Jonathan Church built, before 1787 a saw mill above Joseph Clark's fulling mill, where the paper mill is, and in that year leased to Samuel Dickinson of Petersham land between for a shop, with the privilege of taking water from the dam sufficient to run a trip-hammer. Mr. Dickinson moved here and lived on the east side of the road north of the American House. In 1790 John W. Blake, a lawyer and the second one in town, bought out Samuel Knight, who had become a judge of the supreme court, and moved to where D. S. Pratt lives; and Hiram Houghton bought, and built a house, on the east side of the road, now Linden street. In 1792, Lemuel Whitney bought and built where Mr. Dowley lives, and had a shop beside the road towards Hiram Houghton's; and Elnathan Allen sold the land where Mrs. Van Doorn's house stands below the blacksmith shop to Edward Houghton, merchant of Guilford, who built and kept a store there.
The road through here called the great river road, and the country road, at first came by the Wood place, and down Cemetery hill, and across the brook about where it now does, and went on across West river at the upper end of the meadow towards Dummerston. In 1795 a toll bridge was built where West river bridge now is, and county commissioners laid a road across the Wood plain, and around the brow of the hill on the east side of the cemetery and across the field into the other where the houses are on the east side of the street above Mr. Ryders; and from the other road at Dr. Holton's, about where it now runs, to the new West river bridge. The south bank of the brook from the bridge down was very rocky and steep, and no road was built there till about the time the Connecticut river bridge was built in 1804, but a road ran from Joseph Clark's about where the road is now, back of the Brattleboro House, and round down to the island in the river then called Little Spruce island. The road down the hill past the machine shop to the electric light station was the road to the mill yards and to Barrett's ferry, and the boat landing, where the arch now is. The road down High street came down Green street to Oliver Wells's at the foot of the first steep hill near where Mrs. Estey lives, then across to the top of the hill by Mrs. Rice's, and then along the side hill in Mr. Sherman's grounds to the other road where the north end of the Brooks House stands.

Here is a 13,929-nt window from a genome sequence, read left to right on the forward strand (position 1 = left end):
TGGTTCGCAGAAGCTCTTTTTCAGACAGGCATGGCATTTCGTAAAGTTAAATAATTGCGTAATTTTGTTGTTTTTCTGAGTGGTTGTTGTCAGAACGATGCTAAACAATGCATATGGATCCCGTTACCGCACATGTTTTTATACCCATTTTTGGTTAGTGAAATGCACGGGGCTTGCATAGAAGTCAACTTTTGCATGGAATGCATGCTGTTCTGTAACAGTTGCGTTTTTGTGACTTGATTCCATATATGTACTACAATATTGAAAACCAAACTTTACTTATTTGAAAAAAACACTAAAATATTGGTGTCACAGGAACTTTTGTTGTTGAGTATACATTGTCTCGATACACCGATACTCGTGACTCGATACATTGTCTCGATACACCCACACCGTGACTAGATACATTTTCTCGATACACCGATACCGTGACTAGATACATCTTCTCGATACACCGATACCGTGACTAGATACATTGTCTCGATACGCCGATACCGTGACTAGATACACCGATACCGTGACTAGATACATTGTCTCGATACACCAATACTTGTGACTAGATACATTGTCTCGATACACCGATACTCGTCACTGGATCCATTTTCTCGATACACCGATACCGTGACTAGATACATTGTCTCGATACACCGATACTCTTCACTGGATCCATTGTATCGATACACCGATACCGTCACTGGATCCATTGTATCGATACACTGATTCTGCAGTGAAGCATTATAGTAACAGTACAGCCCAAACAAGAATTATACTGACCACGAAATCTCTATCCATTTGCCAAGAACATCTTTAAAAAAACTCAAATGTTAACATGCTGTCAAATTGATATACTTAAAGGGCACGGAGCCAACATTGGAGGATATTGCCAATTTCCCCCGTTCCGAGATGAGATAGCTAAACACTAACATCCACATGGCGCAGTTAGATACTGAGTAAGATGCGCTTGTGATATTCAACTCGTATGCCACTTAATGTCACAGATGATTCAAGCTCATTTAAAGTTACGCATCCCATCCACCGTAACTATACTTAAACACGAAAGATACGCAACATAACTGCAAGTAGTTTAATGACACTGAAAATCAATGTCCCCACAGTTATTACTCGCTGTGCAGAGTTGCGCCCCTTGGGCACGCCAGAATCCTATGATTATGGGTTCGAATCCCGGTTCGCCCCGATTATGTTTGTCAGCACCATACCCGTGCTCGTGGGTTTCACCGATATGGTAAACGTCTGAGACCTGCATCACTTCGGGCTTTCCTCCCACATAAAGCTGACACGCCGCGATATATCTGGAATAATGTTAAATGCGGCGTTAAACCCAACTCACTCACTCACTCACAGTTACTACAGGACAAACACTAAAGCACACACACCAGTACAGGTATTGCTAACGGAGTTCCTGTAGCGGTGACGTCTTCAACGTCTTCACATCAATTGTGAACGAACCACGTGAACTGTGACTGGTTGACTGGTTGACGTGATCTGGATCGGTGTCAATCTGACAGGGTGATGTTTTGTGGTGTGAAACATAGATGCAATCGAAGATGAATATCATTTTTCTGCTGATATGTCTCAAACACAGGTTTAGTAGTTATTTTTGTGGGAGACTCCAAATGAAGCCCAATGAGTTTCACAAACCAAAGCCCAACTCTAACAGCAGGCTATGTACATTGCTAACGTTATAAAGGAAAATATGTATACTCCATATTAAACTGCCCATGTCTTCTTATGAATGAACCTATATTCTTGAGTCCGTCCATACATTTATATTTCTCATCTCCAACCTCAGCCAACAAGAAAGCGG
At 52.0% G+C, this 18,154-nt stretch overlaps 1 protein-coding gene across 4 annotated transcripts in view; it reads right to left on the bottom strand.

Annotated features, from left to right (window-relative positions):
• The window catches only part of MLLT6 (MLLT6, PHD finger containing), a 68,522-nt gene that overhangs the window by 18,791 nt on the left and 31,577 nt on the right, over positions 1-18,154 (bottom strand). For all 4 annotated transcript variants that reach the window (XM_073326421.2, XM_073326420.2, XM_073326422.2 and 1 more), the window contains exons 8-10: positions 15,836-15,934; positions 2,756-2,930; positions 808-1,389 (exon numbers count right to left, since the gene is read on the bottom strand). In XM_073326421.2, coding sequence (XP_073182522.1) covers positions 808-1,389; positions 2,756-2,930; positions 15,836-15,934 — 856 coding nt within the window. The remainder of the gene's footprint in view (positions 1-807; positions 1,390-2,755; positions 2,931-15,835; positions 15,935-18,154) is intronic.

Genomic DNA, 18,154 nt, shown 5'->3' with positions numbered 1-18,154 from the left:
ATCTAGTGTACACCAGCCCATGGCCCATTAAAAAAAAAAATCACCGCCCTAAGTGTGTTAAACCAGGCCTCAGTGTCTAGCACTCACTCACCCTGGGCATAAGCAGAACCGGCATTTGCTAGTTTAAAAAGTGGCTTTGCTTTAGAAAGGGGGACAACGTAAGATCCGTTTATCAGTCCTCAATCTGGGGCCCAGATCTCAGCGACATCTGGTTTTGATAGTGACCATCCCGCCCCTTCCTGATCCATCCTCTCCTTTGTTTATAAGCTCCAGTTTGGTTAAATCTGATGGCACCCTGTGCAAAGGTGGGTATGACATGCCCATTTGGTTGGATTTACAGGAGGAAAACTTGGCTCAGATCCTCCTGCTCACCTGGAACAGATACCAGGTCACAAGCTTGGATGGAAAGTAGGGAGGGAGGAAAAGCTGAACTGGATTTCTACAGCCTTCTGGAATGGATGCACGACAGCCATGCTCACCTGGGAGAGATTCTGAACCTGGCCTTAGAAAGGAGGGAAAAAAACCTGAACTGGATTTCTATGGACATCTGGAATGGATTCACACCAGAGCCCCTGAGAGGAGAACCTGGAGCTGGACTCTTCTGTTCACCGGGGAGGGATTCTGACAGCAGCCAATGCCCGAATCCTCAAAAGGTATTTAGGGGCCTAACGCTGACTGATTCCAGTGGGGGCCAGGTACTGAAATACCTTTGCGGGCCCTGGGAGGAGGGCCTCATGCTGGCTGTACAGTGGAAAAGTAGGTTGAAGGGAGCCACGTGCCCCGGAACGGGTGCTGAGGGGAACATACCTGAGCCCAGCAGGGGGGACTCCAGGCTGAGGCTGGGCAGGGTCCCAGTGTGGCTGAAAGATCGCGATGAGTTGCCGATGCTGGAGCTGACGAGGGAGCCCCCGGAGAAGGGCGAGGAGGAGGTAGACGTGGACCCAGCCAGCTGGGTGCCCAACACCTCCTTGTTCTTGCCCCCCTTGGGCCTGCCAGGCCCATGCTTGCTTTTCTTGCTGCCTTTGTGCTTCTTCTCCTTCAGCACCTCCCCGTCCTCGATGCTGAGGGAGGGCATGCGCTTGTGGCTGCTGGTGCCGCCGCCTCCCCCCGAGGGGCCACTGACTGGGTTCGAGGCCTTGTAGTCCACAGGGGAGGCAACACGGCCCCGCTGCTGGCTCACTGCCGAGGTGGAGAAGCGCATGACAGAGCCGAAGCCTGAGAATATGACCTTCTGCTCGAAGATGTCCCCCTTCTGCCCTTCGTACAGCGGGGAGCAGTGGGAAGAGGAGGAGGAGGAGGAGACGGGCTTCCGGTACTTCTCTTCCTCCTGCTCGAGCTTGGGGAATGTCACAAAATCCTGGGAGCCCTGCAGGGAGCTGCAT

John Arms, who became Major Arms, always kept tavern while he lived, at the Retreat farm, and after he died in 1770 his widow, Susanna Arms, and after her their son Josiah kept it. Joseph Clark kept tavern a part of the time, and Samuel Dickinson also. In a list of taverns from Bennington to Boston in 1802 Dickinson's is given. Till 1786 the people went to meeting on meeting-house hill, and to get there they would go by Major Arms's and up that way over roads not now open; after that they went to West Brattleboro.
The state of Vermont recognized the New Hampshire titles to the land as valid, but repudiated the New York titles. Many of the people here were Yorkers and strove against the new state, and in favor of New York, with all their might, but they gave up in 1784. This left those who had bought this governor's right of Esquire Greenleaf without good title. Governor Wentworth, who had reserved it to himself, had married Martha Hilton, his handsome servant girl, willed all his property to her and died. This left her the owner of this and many similar reservations, so many that she did not know much about them all, and she had been married to Col. Michael Wentworth. Joseph Clark went over to Portsmouth and got a deed from her and her husband of the whole tract, and put it on record in the town clerk's office. He deeded to those who had bought here under Greenleaf and this quieted their titles.
Vermont Phoenix, December 4, 1896.
Article by Hon. Hoyt Henry Wheeler.